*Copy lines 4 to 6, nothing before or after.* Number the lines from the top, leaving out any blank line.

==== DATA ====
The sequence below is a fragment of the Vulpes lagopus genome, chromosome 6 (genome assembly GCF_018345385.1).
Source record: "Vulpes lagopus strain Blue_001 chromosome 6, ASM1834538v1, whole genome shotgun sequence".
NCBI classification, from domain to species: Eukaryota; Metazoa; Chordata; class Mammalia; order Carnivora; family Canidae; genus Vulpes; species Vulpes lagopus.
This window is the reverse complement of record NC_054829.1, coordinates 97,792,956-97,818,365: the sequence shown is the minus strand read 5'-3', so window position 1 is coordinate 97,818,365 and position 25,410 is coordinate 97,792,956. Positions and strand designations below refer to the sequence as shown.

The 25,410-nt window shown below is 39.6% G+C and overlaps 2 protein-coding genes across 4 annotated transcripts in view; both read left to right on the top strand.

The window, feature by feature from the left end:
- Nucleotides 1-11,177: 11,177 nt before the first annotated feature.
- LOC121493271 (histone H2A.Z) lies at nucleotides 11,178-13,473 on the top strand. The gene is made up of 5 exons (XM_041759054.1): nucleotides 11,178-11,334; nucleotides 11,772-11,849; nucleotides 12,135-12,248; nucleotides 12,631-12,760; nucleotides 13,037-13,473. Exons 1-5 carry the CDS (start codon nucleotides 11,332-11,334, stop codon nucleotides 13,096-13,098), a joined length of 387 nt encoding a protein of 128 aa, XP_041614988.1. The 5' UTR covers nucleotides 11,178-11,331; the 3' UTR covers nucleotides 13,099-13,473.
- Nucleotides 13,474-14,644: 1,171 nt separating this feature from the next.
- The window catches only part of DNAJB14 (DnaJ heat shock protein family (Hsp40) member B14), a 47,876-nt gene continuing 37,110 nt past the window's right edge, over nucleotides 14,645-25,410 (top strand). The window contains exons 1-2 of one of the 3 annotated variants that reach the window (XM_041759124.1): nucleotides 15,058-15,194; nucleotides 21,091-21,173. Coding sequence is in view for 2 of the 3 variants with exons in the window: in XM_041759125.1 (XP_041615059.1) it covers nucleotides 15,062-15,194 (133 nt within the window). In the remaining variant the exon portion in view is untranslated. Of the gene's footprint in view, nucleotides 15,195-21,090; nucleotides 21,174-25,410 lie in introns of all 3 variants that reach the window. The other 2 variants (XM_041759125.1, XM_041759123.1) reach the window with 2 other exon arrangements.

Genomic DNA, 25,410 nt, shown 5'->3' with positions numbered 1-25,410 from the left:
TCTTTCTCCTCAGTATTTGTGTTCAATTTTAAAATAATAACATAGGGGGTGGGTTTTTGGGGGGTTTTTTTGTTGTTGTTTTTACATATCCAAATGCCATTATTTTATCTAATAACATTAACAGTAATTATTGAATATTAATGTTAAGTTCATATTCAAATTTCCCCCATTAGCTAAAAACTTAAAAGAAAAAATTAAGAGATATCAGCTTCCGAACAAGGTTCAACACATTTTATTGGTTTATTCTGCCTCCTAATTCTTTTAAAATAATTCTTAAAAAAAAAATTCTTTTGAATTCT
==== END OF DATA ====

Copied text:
This window is the reverse complement of record NC_054829.1, coordinates 97,792,956-97,818,365: the sequence shown is the minus strand read 5'-3', so window position 1 is coordinate 97,818,365 and position 25,410 is coordinate 97,792,956. Positions and strand designations below refer to the sequence as shown.

The 25,410-nt window shown below is 39.6% G+C and overlaps 2 protein-coding genes across 4 annotated transcripts in view; both read left to right on the top strand.

The window, feature by feature from the left end: